- Cities Of The Dead: Circum-atlantic Performance
In Cities of the Dead, Joseph Roach imagines Paul Gilroy’s notion of the “Black Atlantic”—the circum-Atlantic region bounded by Europe, Africa, and the Americas—as specifically embodied through performance. The book evocatively synthesizes literary theory, historical scholarship, and personal reflection; it is an excellent example of how the study of performance might be integrated with literary and theatre history on the one hand and cultural studies on the other.
Roach concentrates his study on two specific urban sites, London and New Orleans, whose past and present encounters revealing the dynamic formulations of race, class, gender, and power. His focus on non-written performance forms—what he refers to as “orature”—includes much: theatre, fiction, carnivals and parades, markets, funerals, music, treaty rites, legal proceedings, and more impromptu performances that take place in urban spaces, the “behavioral vortex of the cityscape” (28).
Though he chooses key locales for his study, his interest seems to lie in those instances of performance that migrate through history between these places. Roach emphasizes the importance of historical scholarship that resists fixed notions of national boundaries, believing that “[t]he key to understanding how performances worked within a culture, recognizing that a fixed and unified culture exists only as a convenient but dangerous fiction, is to illuminate the process of surrogation as it operated between the participating cultures” (5). This choice sometimes gives the impression of a forced comparison between radically different historical periods and cultural communities, and also of missing information. For instance, while Roach discusses New Orleans practice and history during a range of several centuries, much of what he has to say about London emphasizes the seventeenth and eighteenth centuries, with little mention of contemporary British race, culture, and gender politics.
Linking these highly disparate kinds of performance is the repetition of certain theoretical tropes across chapters. Roach finds in each instance “the three-sided relationship of memory, performance, and substitution” (2). Central to the book is the idea of surrogation, the process of substitution that is made as “actual or perceived vacancies occur in the network of relations that constitutes the social fabric” of a culture (2). This process is manifested through effigies, rites and rituals, and everyday practices, as well as theatre. Also important in Cities of the Dead is the “kinesthetic imagination,” conceived of less as the muscle memory of an individual body, than as the shared bodily movements and practices of a particular cultural community. Roach suggests that surrogation and kinesthetic imagination can be traced in “performance genealogies”:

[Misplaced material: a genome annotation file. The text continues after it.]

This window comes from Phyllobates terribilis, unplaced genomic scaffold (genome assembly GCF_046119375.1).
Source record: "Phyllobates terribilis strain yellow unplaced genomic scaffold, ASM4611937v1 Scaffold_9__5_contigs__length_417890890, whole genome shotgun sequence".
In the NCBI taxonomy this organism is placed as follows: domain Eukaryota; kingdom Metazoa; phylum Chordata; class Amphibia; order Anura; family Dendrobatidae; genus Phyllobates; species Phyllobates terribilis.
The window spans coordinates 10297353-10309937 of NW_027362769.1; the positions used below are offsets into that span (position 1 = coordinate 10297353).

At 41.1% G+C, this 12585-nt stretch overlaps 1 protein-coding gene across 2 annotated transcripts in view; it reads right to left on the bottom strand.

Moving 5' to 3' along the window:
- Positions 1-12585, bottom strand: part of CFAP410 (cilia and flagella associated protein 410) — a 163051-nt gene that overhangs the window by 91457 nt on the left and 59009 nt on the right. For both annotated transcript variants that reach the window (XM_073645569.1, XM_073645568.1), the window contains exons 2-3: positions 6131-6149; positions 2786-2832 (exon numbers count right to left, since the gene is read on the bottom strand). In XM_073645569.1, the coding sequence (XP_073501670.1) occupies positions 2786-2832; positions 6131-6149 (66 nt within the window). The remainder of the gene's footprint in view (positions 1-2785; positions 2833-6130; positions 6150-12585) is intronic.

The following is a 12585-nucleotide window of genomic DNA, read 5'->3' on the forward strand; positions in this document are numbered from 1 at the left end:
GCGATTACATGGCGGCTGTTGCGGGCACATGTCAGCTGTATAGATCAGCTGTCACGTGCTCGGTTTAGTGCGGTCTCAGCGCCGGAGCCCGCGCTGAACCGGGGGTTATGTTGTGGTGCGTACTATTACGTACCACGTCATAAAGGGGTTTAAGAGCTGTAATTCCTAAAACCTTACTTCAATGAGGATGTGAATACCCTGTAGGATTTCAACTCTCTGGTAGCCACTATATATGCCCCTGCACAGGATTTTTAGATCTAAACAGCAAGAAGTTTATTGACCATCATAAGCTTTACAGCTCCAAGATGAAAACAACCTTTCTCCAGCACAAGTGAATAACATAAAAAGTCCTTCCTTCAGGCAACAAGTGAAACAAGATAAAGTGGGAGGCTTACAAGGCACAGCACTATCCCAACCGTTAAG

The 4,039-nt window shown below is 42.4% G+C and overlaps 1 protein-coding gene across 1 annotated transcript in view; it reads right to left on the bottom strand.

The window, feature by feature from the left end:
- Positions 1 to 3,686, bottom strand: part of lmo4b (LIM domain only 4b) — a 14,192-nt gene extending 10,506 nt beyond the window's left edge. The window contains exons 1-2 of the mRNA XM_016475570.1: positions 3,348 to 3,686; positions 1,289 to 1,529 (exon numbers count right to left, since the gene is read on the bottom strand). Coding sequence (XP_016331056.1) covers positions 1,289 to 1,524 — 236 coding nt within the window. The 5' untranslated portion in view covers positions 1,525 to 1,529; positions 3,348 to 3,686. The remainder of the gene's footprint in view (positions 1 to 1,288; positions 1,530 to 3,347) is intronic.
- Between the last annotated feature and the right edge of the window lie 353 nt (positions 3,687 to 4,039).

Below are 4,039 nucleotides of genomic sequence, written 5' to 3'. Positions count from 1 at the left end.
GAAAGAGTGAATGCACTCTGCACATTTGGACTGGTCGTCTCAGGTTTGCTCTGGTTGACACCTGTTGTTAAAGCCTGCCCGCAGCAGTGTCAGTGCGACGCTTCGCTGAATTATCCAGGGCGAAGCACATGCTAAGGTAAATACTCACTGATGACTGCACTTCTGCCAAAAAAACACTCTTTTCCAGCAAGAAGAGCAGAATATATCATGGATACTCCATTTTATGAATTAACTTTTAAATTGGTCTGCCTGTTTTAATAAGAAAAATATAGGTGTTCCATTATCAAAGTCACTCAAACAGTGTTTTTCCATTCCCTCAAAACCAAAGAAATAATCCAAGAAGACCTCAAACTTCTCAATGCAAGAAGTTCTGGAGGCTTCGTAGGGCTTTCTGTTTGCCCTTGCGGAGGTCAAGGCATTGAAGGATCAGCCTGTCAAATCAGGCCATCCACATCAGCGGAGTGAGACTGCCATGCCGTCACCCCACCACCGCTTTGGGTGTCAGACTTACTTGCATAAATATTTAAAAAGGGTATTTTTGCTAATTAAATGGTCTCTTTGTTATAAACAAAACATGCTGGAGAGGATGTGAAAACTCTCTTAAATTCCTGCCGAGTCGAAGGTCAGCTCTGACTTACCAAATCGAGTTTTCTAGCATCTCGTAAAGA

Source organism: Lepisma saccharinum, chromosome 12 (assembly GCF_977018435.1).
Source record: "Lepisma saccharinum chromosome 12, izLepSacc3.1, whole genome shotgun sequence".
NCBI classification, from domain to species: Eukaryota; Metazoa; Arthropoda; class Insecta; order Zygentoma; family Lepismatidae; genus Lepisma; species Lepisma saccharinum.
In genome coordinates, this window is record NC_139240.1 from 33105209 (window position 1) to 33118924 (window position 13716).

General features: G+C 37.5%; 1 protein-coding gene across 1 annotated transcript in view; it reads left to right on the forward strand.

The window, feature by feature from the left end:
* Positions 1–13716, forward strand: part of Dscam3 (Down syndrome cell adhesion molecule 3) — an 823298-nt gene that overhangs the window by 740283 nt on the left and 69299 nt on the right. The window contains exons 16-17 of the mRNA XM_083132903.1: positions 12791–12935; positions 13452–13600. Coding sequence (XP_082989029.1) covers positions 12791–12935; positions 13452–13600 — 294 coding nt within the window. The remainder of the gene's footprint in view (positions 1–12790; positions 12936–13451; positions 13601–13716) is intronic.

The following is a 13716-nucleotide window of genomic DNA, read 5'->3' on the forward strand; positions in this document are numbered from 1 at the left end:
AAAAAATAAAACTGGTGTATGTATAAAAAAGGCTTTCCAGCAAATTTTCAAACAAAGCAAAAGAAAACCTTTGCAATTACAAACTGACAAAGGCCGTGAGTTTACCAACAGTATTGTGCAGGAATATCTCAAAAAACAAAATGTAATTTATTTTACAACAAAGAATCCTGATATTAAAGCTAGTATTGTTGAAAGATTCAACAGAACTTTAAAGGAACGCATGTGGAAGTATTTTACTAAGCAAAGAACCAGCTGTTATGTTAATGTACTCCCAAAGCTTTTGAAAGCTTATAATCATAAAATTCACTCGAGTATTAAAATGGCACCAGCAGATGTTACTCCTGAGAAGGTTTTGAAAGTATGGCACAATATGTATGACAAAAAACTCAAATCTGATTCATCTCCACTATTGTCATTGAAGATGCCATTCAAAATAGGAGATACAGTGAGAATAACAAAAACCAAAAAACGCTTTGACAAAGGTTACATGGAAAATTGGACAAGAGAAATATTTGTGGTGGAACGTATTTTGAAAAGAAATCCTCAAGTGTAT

expressive movements as mnemonic reserves, including patterned movements made and remembered by bodies, residual movements retained implicitly in images or words (or in the silences between then), and imaginary movements dreamed in minds, not prior to language but constitutive of it, a psychic rehearsal for physical actions drawn from a repertoire that culture provides.
Each chapter constructs a particular “performance genealogy” but these are not exclusive of one another. Roach returns in several of his chapters to discuss the white, African-American, and Native American participation in the pageants and festivities of Mardi Gras in New Orleans. In his second chapter, “Echoes in the Bone,” he juxtaposes what he calls the Mardi Gras performances of “whiteface minstrelsy” (21), which expose the absurdity of Eurocentrism, with Caribbean performance traditions such as obeah and vodun, myths of national origin in Henry Purcell’s opera Dido and Aeneas; the segregation of the dead in urban cemeteries in London and New Orleans, and the commemoration of Elvis on recent United States postage stamps. Chapter 5, “One Blood,” reads Mardi Gras Native American performance in light of nineteenth-century plays that sentimentalized genocide in the form of the “vanishing Indian” (188). It also relates such performances to other expressions of the tensions involving commodification of colored flesh and racial hybridity in historical and contemporary New Orleans, including Dion Boucicault’s melodrama The Octoroon: or, Life in Louisiana...